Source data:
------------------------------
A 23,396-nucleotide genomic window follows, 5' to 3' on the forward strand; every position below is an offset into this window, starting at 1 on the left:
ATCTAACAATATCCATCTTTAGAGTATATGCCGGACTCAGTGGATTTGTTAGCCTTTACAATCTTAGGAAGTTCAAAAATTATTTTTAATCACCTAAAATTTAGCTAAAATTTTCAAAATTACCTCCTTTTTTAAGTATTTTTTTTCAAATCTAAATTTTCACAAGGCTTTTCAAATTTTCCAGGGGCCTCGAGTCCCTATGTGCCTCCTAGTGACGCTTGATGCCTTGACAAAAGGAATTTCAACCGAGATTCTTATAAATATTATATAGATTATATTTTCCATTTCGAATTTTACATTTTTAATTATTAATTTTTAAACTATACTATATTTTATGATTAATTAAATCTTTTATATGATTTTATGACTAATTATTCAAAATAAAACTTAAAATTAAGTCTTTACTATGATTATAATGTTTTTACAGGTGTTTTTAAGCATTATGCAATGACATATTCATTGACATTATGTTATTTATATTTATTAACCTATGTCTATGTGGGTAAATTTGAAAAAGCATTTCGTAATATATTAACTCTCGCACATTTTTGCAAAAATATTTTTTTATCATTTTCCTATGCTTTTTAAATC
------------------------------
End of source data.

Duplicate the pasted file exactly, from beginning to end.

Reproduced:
A 23,396-nucleotide genomic window follows, 5' to 3' on the forward strand; every position below is an offset into this window, starting at 1 on the left:
ATCTAACAATATCCATCTTTAGAGTATATGCCGGACTCAGTGGATTTGTTAGCCTTTACAATCTTAGGAAGTTCAAAAATTATTTTTAATCACCTAAAATTTAGCTAAAATTTTCAAAATTACCTCCTTTTTTAAGTATTTTTTTTCAAATCTAAATTTTCACAAGGCTTTTCAAATTTTCCAGGGGCCTCGAGTCCCTATGTGCCTCCTAGTGACGCTTGATGCCTTGACAAAAGGAATTTCAACCGAGATTCTTATAAATATTATATAGATTATATTTTCCATTTCGAATTTTACATTTTTAATTATTAATTTTTAAACTATACTATATTTTATGATTAATTAAATCTTTTATATGATTTTATGACTAATTATTCAAAATAAAACTTAAAATTAAGTCTTTACTATGATTATAATGTTTTTACAGGTGTTTTTAAGCATTATGCAATGACATATTCATTGACATTATGTTATTTATATTTATTAACCTATGTCTATGTGGGTAAATTTGAAAAAGCATTTCGTAATATATTAACTCTCGCACATTTTTGCAAAAATATTTTTTTATCATTTTCCTATGCTTTTTAAATC